CBS2-Header-Logo WFAN 1010WINS WCBS tiny WLNYLogo

Jets

Silverman: Rex Ryan Not The Ideal Coach To Handle Tim Tebow

Rex Ryan (Photo by Jeff Zelevansky/Getty Images) and Tim Tebow  (Photo by Jeff Zelevansky/Getty Images)

Rex Ryan (Photo by Jeff Zelevansky/Getty Images) and Tim Tebow (Photo by Jeff Zelevansky/Getty Images)

Jets Central
Shop for Jets Gear
Buy Jets Tickets

NFL Scoreboard
NFL Standings
Team STATS
Team Schedule
Team Roster
Team Injuries

NEW YORK SPORTS HEADLINES

Get our weekday morning briefs direct from the WFAN newsroom
Sign Up

By Steve Silverman »
More Columns

There is no doubt that Rex Ryan is as strong as they come when it comes to implementing a powerful defense that can intimidate the opposition.

He did it in a spectacular manner with the Baltimore Ravens, and he has been more than adequate in that area with the Jets.

But there’s something that just doesn’t add up when it comes to Ryan as a head coach. He may have much the same problem that his father did during his head-coaching stints with the Eagles and Cardinals. Old James David “Buddy” Ryan was the unsung hero behind the Jets’ defense when they pulled off the legendary victory over the Colts in Super Bowl III. He was the over-sung hero behind the Bears’ 46 defense during their monstrous 1985 season in which they went 15-1 and rolled through the postseason, finishing off the Patriots in Super Bowl XX.

But when Buddy had his chance to work as a head coach, his Eagles teams were able to do everything except win championships. Rex took the Jets to the AFC Championship Game two years in a row, but when it was all set up for the favored Jets to dominate in the AFC last year they took a couple of steps backwards.

This year, they have brought in a small distraction by the name of Tim Tebow to muddy up the team in training camp. Tebow is the biggest media magnet in the NFL and cameras will follow his every move this summer. Quarterback controversies are usually not advisable for a coach who is trying to get his team to play consistently, but there will be a quarterback controversy of epic proportions as soon as Mark Sanchez has his first bad day in preseason.

Tebow has a number of factors that may make him a solid Wild Card-type player. He is big, strong and athletic, so that means he can run the football, can take a hit and can probably play special teams. He can also throw the football. What he can’t do is throw the football accurately. If he could reach the 50 percent mark in completion percentage, it would be a major step up for Tebow.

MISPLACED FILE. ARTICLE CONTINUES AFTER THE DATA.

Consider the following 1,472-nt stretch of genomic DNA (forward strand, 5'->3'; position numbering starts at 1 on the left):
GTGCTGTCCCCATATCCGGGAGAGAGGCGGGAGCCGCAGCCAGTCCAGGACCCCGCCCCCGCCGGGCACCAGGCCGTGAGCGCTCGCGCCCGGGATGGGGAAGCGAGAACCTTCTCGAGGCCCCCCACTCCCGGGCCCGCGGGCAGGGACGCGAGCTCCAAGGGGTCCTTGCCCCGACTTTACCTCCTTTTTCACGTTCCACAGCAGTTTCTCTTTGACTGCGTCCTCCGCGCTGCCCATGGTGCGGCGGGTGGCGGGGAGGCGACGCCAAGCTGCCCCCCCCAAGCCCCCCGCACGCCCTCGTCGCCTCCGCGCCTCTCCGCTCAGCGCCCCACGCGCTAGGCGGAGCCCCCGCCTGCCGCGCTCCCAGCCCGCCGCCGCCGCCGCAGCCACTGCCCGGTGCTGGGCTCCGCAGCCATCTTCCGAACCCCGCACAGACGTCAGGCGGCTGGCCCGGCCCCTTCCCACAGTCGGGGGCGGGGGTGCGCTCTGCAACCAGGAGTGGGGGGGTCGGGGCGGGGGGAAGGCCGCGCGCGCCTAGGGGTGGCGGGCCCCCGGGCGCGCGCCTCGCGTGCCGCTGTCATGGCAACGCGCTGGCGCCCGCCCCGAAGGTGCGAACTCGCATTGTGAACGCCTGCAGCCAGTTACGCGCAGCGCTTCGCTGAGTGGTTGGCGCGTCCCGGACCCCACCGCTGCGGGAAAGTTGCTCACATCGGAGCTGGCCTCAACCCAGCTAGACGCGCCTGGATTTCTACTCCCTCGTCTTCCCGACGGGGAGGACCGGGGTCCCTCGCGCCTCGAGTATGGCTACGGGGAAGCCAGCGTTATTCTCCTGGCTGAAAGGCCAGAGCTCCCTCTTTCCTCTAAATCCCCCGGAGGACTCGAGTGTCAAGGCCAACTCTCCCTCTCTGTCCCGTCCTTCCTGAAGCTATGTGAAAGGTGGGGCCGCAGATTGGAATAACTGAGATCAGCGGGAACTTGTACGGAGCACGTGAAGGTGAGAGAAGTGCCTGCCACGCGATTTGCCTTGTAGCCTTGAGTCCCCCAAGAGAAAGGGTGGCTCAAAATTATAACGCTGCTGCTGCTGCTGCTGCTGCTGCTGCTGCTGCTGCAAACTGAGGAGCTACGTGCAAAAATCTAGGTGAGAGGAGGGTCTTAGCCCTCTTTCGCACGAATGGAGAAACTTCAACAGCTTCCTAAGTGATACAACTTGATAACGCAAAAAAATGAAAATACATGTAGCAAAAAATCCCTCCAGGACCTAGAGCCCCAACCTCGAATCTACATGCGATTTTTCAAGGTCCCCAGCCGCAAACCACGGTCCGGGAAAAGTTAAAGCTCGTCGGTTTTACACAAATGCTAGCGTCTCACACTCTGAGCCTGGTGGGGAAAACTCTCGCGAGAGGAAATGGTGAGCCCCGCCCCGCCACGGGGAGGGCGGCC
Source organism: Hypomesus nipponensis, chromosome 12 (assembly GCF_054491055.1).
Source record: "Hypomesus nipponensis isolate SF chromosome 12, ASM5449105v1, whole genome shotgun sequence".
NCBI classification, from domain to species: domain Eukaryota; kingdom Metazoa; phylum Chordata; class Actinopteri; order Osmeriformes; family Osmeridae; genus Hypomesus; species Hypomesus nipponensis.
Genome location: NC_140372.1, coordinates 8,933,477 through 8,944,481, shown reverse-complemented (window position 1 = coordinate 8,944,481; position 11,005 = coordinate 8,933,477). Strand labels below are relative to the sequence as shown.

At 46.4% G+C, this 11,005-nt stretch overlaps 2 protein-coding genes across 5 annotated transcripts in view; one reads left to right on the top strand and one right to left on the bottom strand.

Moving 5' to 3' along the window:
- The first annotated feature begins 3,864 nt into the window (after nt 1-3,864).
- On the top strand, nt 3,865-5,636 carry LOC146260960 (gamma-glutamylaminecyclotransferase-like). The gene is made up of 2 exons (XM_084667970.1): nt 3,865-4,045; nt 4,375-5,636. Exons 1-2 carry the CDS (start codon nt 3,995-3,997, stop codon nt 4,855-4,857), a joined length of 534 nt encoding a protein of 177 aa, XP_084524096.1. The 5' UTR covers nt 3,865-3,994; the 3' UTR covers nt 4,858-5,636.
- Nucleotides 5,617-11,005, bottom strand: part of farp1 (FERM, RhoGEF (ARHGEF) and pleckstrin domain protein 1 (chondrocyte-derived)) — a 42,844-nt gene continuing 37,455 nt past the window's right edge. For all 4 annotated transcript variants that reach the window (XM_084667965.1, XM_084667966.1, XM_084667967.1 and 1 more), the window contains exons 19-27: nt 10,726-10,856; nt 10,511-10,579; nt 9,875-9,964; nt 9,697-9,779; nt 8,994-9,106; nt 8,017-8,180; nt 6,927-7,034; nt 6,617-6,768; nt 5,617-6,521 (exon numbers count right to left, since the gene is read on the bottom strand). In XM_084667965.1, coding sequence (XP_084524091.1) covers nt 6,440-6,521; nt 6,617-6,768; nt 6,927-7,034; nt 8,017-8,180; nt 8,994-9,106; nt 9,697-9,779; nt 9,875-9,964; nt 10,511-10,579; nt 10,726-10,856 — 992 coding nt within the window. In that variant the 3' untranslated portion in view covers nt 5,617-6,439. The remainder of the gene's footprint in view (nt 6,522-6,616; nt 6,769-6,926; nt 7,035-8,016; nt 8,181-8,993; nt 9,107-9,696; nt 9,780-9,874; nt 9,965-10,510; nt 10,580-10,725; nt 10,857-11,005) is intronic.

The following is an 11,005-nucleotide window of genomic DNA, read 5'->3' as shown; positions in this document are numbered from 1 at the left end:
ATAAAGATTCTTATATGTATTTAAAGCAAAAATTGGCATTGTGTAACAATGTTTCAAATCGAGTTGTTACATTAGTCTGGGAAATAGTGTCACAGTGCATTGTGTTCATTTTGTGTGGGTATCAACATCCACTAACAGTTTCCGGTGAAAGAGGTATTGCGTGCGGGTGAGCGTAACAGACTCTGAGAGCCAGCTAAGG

That’s not likely.

However, Tebow’s cult status makes him more than just a player. His mere presence generates a media event and you have to wonder if Ryan is cut out to handle him. Once Ryan starts getting questioned about Tebow on an everyday basis, he may become just as obsessed with the quarterback as many of his fans are.

That’s not a good thing if you are an NFL head coach. It’s also not a good thing if your offensive coordinator is Coach Meatball, aka Tony Sparano. The former Dolphins’ head coach may have impressed Ryan whenever he was involved in a coaching matchup with him, but he does not want to deal with that type of controversy.

Sparano, in true meatball fashion, wants to run a back-to-basics, ground-and-pound offense. That’s what Ryan wants also. At least that was the case at the end of the season when he parted ways with Brian Schottenheimer and brought in his former Miami rival.

But the Tebow-Sanchez situation will play out anything but decisively and in a straightforward manner. Even if Sanchez shows improvement in his passing accuracy and does better than he did in 2011 — when he completed 56.7 percent of his passes — it’s not going to stop the onslaught of Tebow supporters.

Few coaches are cut out for this kind of situation. It takes a deft touch and it will need to be defused. You can’t crush Tebowmania, which is what Ryan will try to do if the situation gets out of hand.

You need a thoughtful coach to handle Tebow. Not only does it mean finding a role for him, but it means finding a good reason not to play him behind center. Bill Belichick comes to mind as a coach who could do that and so do Lovie Smith and Mike Tomlin. But a bombastic, big-personality coach like Ryan won’t low-key it, and that means that Tebow is likely to surface as a distraction several times this season.

That probably won’t help the Jets win games. If they don’t win enough games, they won’t be a postseason factor. And if they are not a postseason factor, Ryan won’t be coaching much longer.

The Rex Ryan-Tim Tebow dynamic should certainly be an intriguing one. How do you think it will play out? Sound off with your thoughts and comments in the section below…